women and retirement

Some of you guys know I work on retirement issues. Last week my boss sent around this SmartMoney article that I really want everyone to read. I think the article does a great job at outlining the differences in how men and women think regarding retirement issues generally, and saving/spending money specifically.

Here is the lead in to the article:

"After a long career managing large accounts for an insurance company, Lynn Brooks is hardly a financial novice. But when she sought help from a financial adviser at a brokerage after her husband died, they might as well have been speaking different languages. Brooks, who's now 60, knew she'd reached the age when her savings should be managed conservatively. Her adviser, however, had something more testosterone-fueled in mind, urging her to go for growth and buy riskier assets like small-cap stocks. And when she phoned him, she says, he was often in a hurry: "It was as if he was saying, 'Leave me alone. I'll take care of this.'" Brooks, who declines to name her adviser, says she eventually took her business elsewhere -- but only after her nest egg had shrunk 30 percent over the course of a decade before the crash.

This is how the battle of the sexes plays out in the complex world of retirement planning -- and all too often, women come out on the losing end. To a surprising degree, many women are unprepared for retirement: A recent survey by financial-services company MassMutual found that women's retirement accounts were, on average, just two-thirds the size of men's. The disparity is made worse by simple demographics: Because they live longer, women need more money than men for a comfortable retirement -- up to 40 percent more for health care expenses alone, according to the Employee Benefit Research Institute. And the gap isn't expected to close for decades. "Millions of women are going to lose their standard of living unless they take hold of the situation," says Cindy Hounsell, president of the Women's Institute for a Secure Retirement.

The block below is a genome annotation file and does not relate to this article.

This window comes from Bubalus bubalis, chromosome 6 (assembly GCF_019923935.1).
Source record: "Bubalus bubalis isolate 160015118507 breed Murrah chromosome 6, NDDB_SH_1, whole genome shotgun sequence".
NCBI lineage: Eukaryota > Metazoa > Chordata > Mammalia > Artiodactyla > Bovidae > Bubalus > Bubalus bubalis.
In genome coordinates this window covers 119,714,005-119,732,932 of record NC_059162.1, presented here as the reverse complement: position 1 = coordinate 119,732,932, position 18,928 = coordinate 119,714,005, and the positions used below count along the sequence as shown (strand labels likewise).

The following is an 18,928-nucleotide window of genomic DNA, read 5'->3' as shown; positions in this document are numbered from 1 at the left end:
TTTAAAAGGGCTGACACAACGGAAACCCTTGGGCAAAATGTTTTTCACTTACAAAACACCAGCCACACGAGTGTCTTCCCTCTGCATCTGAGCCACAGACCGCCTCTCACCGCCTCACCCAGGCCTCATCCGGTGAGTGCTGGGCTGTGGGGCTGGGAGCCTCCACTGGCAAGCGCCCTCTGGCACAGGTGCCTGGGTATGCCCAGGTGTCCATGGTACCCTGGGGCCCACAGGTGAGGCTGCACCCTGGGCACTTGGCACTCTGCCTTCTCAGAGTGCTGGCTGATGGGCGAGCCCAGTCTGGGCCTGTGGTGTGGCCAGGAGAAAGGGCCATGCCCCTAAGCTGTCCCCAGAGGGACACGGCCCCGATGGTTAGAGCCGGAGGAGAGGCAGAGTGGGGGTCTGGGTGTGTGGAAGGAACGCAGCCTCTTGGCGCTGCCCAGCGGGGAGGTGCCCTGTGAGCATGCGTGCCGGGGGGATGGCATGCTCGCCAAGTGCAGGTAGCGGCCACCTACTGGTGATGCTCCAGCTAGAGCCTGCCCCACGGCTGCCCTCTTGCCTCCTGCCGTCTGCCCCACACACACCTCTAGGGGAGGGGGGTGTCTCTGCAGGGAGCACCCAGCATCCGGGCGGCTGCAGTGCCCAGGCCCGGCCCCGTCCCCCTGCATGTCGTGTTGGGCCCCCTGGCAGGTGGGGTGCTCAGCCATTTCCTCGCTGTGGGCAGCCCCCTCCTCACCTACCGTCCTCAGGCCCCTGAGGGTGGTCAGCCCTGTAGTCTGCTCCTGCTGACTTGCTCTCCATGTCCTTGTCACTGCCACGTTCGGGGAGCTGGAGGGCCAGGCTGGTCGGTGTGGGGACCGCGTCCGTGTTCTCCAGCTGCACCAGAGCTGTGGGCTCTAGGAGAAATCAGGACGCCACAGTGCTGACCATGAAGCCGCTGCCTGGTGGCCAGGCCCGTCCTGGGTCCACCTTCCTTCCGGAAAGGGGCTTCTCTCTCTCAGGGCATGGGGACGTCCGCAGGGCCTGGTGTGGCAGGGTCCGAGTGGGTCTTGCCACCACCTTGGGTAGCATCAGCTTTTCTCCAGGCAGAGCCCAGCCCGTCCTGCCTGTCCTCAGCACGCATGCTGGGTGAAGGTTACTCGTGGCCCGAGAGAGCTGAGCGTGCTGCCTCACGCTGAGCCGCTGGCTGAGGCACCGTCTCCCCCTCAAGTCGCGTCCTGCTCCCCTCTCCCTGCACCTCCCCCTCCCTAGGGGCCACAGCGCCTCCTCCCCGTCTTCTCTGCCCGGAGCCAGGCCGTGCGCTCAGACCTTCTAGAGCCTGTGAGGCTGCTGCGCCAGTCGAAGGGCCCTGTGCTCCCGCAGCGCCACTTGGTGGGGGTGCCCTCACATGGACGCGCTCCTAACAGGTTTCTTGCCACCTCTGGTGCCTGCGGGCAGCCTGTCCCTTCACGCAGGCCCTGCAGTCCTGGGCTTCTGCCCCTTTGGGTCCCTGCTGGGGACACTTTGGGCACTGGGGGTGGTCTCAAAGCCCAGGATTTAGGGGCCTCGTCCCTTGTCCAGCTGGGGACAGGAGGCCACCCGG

But as women step up to do just that, many find that the financial-services industry is an obstacle, not an ally. Indeed, in a recent Boston Consulting Group survey of women investors, respondents said they routinely feel underserved by the financial-services industry, with more than 70 percent expressing dissatisfaction with the service they are getting. Among the complaints: disrespectful advisers, narrower investment choices based on the assumption that women can't handle risks and patronizing pitches like one from a bank's Web site that urged women to give their finances a "makeover." The disenchantment is especially acute among women who find themselves managing money on their own after their marriages end. Seven out of 10 widows and divorced women leave the advisers that their spouses used, according to a study by financial-services giant Allianz."

1 comment:

SAHM said...

I thought this was very interesting and discouraging for women. Hopefully if they become more educated about the inherent challenges they face -even with professional help- it will help things improve. I share the info with my mother-in-law.